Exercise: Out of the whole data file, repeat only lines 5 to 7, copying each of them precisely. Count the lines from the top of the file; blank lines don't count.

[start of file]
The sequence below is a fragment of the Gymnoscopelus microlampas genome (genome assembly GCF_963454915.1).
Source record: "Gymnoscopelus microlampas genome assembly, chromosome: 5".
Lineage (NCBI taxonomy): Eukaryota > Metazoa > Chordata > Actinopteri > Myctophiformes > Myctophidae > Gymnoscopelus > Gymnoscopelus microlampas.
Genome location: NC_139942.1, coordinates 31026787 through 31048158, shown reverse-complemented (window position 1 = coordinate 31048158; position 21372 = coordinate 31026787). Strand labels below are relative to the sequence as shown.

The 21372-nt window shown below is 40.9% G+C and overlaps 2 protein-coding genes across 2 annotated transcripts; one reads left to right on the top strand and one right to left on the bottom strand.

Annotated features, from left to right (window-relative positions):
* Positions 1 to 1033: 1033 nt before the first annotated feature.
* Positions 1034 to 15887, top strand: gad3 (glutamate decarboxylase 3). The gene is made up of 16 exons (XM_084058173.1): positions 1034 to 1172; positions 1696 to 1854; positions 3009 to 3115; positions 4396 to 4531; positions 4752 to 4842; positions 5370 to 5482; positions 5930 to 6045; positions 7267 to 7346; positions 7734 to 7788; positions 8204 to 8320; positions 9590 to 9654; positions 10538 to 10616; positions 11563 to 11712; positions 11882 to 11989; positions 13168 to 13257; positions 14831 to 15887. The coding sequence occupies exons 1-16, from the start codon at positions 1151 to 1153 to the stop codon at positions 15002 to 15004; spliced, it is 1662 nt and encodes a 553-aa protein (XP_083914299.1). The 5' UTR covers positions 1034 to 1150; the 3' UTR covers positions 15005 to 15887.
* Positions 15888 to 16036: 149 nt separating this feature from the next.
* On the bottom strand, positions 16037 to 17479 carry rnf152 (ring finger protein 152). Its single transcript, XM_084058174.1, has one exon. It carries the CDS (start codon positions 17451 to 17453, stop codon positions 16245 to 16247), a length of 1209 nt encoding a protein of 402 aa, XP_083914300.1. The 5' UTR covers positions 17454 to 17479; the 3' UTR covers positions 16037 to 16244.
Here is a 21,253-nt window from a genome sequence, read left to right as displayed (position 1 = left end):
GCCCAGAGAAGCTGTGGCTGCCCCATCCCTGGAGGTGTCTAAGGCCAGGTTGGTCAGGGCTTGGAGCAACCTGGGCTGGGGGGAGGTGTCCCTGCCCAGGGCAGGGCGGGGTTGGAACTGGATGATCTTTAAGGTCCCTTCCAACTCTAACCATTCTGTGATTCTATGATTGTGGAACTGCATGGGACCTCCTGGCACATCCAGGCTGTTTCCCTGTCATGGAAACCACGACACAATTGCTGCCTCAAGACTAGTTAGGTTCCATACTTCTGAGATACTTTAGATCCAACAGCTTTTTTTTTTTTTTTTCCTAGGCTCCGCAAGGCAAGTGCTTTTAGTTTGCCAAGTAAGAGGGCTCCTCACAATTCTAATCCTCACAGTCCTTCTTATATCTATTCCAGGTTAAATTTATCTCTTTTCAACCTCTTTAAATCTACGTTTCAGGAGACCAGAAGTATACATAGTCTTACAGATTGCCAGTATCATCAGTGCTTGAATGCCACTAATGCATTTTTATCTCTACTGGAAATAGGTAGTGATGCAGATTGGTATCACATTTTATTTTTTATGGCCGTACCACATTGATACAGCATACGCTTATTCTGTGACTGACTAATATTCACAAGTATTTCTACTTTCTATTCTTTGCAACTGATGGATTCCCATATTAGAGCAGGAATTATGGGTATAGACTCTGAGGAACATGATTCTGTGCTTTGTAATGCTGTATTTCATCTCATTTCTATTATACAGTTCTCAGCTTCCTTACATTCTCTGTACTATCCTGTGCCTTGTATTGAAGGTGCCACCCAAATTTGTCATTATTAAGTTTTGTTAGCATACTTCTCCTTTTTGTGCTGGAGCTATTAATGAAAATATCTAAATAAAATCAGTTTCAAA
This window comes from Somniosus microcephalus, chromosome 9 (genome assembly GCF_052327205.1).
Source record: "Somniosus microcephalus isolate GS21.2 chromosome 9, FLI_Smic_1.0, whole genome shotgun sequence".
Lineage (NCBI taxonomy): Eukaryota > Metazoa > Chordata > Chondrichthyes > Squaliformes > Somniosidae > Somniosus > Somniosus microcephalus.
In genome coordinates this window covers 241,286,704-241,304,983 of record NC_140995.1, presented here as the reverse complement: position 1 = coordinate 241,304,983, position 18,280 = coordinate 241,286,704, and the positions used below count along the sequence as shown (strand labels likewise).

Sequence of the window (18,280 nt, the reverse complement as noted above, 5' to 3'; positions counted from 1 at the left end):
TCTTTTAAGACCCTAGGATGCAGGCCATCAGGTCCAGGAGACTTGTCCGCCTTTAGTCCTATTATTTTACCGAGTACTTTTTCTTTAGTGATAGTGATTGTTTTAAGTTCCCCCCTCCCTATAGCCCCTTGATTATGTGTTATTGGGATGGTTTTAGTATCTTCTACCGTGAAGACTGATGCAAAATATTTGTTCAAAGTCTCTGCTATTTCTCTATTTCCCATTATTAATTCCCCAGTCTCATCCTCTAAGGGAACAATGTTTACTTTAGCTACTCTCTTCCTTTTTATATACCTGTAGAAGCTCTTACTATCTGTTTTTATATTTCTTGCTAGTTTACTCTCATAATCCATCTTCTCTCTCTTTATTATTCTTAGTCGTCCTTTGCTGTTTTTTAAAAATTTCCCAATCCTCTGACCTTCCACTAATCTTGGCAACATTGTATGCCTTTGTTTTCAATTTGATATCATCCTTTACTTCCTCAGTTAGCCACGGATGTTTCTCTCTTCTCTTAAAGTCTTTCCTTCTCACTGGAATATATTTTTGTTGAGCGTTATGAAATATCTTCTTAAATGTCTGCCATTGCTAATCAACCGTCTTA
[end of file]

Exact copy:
The 21372-nt window shown below is 40.9% G+C and overlaps 2 protein-coding genes across 2 annotated transcripts; one reads left to right on the top strand and one right to left on the bottom strand.

Annotated features, from left to right (window-relative positions):
* Positions 1 to 1033: 1033 nt before the first annotated feature.